When your income changes: how to vary your child support obligations

June 6, 2016

By  Lara Pendrel


The reality of the depressed oil and gas market is being felt by everyone these days. We all know someone in our lives who has been laid off over these past few months and many people are fearful that it may happen to them next.


On top of the obvious concerns about paying bills, supporting our families and finding a new job, some people are also worried about how to vary their child support obligations.


When it comes to child support, there is no doubt that when a payor parent’s income changes child support changes as well.


The Federal Child Support Guidelines (CSG) are mandatory in Canada and provide a clear framework for linking income with monthly child support payments.


The CSG include tables, which set out gross annual incomes and the corresponding amount of monthly child support that should be paid in Alberta based on the number of children. These tables are readily available online and make it easy to know how a change in income can affect your child support payments.


Child support changes with income


If your income has changed, and you know that your child support payment should change as well, there are three easy (and sometimes-not-so-easy) steps to take to vary your child support obligation.


Step 1. Take a look at your signed separation agreement, current court order, or divorce judgment.


If you are currently paying child support to your ex-spouse, what document sets out the terms of that child support payment?


Many people have signed a comprehensive separation agreement or minutes of settlement which set out the agreed upon terms of child support.


This is usually then incorporated into either a court order (a consent order) or a divorce judgment which is signed by a judge. Other times, there is no settlement agreement at all but only a court order for child support. Either way, the most recent court order for support is the important document here and this is the document that you need to have changed. If you don’t have a copy, get one from the appropriate level of court.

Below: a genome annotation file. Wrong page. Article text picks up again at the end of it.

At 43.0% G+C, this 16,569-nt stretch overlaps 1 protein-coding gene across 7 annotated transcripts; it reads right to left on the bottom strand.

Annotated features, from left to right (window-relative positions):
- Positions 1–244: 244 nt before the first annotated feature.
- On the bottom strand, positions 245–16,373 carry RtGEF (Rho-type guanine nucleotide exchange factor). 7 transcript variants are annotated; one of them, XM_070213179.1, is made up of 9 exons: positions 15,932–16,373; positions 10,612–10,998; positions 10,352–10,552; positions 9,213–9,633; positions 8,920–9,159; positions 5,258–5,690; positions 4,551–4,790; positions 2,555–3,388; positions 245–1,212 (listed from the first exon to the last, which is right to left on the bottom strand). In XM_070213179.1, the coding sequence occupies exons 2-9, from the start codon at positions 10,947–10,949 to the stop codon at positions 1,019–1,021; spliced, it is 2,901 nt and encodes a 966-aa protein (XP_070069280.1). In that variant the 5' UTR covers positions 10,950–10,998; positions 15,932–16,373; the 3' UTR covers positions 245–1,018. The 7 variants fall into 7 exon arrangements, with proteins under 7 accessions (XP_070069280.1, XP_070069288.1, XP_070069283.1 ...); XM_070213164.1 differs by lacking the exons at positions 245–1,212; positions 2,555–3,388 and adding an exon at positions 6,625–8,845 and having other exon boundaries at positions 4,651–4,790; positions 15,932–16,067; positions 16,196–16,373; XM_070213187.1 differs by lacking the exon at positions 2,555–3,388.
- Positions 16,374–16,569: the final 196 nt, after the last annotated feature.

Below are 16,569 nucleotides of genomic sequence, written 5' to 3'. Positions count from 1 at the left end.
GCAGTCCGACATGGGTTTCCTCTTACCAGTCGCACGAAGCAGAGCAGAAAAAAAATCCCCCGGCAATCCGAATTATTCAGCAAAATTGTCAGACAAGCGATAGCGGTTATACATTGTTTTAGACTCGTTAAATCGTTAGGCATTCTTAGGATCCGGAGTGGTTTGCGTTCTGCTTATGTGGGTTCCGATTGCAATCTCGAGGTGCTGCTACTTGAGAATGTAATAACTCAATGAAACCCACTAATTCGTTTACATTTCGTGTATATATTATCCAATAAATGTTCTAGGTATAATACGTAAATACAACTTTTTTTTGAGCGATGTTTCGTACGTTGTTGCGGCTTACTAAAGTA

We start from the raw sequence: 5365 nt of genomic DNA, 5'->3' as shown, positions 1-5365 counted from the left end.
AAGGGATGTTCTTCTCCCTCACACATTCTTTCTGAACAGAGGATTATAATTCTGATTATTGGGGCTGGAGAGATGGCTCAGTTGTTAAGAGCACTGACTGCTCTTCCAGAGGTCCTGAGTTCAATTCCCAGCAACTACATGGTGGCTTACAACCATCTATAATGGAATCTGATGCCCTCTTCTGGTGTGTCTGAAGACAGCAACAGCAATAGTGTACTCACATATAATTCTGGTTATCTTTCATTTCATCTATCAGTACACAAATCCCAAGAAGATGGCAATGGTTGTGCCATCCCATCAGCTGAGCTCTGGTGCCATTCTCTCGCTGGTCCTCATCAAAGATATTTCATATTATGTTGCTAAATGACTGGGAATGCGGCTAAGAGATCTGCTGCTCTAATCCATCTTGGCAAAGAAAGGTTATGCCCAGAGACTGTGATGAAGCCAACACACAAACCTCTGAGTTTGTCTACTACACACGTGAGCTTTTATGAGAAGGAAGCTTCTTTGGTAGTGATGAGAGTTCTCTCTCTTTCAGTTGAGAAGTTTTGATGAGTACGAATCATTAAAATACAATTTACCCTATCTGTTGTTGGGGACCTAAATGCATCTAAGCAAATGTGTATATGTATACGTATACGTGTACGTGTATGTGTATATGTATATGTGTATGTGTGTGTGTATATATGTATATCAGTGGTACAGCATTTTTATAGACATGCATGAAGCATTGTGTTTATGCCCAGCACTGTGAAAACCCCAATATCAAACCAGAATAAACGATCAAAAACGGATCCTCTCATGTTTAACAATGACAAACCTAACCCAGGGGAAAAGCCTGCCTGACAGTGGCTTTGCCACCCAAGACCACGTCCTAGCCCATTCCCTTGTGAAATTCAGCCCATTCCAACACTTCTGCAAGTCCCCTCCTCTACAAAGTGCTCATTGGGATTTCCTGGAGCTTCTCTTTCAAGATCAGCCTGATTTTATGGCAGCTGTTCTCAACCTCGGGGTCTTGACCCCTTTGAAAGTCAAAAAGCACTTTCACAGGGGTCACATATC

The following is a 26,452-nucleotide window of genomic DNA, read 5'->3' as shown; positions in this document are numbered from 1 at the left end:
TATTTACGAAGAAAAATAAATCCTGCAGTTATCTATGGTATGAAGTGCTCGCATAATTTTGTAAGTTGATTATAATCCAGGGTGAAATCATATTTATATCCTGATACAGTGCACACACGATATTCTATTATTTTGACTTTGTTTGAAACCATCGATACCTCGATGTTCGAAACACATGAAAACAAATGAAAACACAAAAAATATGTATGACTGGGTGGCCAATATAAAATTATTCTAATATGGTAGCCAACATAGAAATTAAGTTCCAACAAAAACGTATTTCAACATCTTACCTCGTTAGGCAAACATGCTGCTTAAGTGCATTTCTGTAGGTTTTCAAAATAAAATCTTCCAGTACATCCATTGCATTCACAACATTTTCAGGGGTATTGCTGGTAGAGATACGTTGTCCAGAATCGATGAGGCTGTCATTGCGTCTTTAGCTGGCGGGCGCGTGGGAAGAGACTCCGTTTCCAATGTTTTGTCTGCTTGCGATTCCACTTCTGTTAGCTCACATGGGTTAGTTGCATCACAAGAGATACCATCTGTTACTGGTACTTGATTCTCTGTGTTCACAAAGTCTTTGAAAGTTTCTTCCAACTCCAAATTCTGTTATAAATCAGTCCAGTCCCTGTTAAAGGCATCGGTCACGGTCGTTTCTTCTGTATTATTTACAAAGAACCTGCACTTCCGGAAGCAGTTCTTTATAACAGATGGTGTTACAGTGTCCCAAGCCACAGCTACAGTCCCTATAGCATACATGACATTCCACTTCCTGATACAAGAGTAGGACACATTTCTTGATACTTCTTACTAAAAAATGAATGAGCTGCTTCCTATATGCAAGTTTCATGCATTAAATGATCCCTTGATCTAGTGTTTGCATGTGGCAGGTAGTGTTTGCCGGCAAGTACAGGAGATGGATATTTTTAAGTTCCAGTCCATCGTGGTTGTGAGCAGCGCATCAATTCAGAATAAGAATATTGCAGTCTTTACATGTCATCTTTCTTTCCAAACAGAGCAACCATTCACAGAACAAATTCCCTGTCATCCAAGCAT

You must consider whether the Alberta Maintenance Enforcement Program (MEP) is involved. All orders involving support can be enforced by MEP. If your order is registered with MEP, then the only way to change the amount of child support that MEP is collecting from you is to get a new court order.


Step 2 . Get your financial information together and provide copies to your ex-spouse.


If your income has changed since the last court order, get something to document this. This may be a copy of your last year’s income tax return, which shows that your income has decreased but if you have just been laid off, then you want to have a copy of your record of employment and copies of any statements showing your new income or unemployment insurance payments.


Copies of these documents should be delivered to your ex-spouse as soon as possible.


Step 3. Execute a plan to negotiate, mediate, or litigate with your ex-spouse to come up with a new child support arrangement.


If you and your ex-spouse are amiable, then negotiating a resolution is the easiest and most cost-effective way to go. Sometimes people need to get their lawyers involved to assist with negotiating a change to child support but good counsel should be able to do this quite effectively without taking away resources that could be better spent on the paying bills and supporting the children.


Mediation can also be quite efficient and relatively cost effective and people can, and often do, go to mediation without lawyers. Litigation is always a last resort and for most people, it is cost-prohibitive. Although it is possible to represent yourself in court, it is always a good idea to get some sound legal advice first.


Finally, if your current court order is registered with MEP, be sure to notify MEP of the change by sending them a copy of the variation order.


If you have any questions child support or any other family law issues, pleases contact us. Our family lawyers are here to help.

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